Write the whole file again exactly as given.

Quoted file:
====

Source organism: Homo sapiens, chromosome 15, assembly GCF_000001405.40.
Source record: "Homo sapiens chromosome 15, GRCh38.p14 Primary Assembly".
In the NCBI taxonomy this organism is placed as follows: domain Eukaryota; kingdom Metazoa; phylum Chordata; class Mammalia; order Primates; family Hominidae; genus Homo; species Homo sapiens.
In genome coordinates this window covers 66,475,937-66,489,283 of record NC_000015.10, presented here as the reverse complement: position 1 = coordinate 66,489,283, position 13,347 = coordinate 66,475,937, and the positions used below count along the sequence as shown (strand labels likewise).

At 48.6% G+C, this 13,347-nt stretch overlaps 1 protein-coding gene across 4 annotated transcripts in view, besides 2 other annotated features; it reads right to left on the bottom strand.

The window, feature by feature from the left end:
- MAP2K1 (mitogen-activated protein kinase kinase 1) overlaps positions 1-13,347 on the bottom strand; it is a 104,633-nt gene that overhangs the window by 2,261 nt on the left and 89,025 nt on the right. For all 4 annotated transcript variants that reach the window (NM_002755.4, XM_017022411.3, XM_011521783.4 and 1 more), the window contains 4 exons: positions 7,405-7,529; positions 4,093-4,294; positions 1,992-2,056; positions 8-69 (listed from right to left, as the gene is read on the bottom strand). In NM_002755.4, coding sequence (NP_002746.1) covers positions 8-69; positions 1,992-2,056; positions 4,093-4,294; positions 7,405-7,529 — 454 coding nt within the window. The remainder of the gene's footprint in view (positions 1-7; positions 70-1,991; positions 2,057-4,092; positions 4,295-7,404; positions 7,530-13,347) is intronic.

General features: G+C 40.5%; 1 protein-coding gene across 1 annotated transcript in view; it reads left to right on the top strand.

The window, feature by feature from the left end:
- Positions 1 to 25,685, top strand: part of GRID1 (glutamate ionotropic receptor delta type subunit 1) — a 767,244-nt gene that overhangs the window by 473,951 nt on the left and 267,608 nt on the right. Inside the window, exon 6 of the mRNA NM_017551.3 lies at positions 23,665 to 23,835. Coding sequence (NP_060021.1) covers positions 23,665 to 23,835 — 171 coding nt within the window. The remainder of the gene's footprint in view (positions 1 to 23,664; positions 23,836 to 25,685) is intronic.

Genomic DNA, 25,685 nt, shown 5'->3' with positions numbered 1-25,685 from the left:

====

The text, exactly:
Source organism: Homo sapiens, chromosome 15, assembly GCF_000001405.40.
Source record: "Homo sapiens chromosome 15, GRCh38.p14 Primary Assembly".
In the NCBI taxonomy this organism is placed as follows: domain Eukaryota; kingdom Metazoa; phylum Chordata; class Mammalia; order Primates; family Hominidae; genus Homo; species Homo sapiens.
In genome coordinates this window covers 66,475,937-66,489,283 of record NC_000015.10, presented here as the reverse complement: position 1 = coordinate 66,489,283, position 13,347 = coordinate 66,475,937, and the positions used below count along the sequence as shown (strand labels likewise).

At 48.6% G+C, this 13,347-nt stretch overlaps 1 protein-coding gene across 4 annotated transcripts in view, besides 2 other annotated features; it reads right to left on the bottom strand.

The window, feature by feature from the left end:
- MAP2K1 (mitogen-activated protein kinase kinase 1) overlaps positions 1-13,347 on the bottom strand; it is a 104,633-nt gene that overhangs the window by 2,261 nt on the left and 89,025 nt on the right. For all 4 annotated transcript variants that reach the window (NM_002755.4, XM_017022411.3, XM_011521783.4 and 1 more), the window contains 4 exons: positions 7,405-7,529; positions 4,093-4,294; positions 1,992-2,056; positions 8-69 (listed from right to left, as the gene is read on the bottom strand). In NM_002755.4, coding sequence (NP_002746.1) covers positions 8-69; positions 1,992-2,056; positions 4,093-4,294; positions 7,405-7,529 — 454 coding nt within the window. The remainder of the gene's footprint in view (positions 1-7; positions 70-1,991; positions 2,057-4,092; positions 4,295-7,404; positions 7,530-13,347) is intronic.

General features: G+C 40.5%; 1 protein-coding gene across 1 annotated transcript in view; it reads left to right on the top strand.

The window, feature by feature from the left end:
- Positions 1 to 25,685, top strand: part of GRID1 (glutamate ionotropic receptor delta type subunit 1) — a 767,244-nt gene that overhangs the window by 473,951 nt on the left and 267,608 nt on the right. Inside the window, exon 6 of the mRNA NM_017551.3 lies at positions 23,665 to 23,835. Coding sequence (NP_060021.1) covers positions 23,665 to 23,835 — 171 coding nt within the window. The remainder of the gene's footprint in view (positions 1 to 23,664; positions 23,836 to 25,685) is intronic.

Genomic DNA, 25,685 nt, shown 5'->3' with positions numbered 1-25,685 from the left: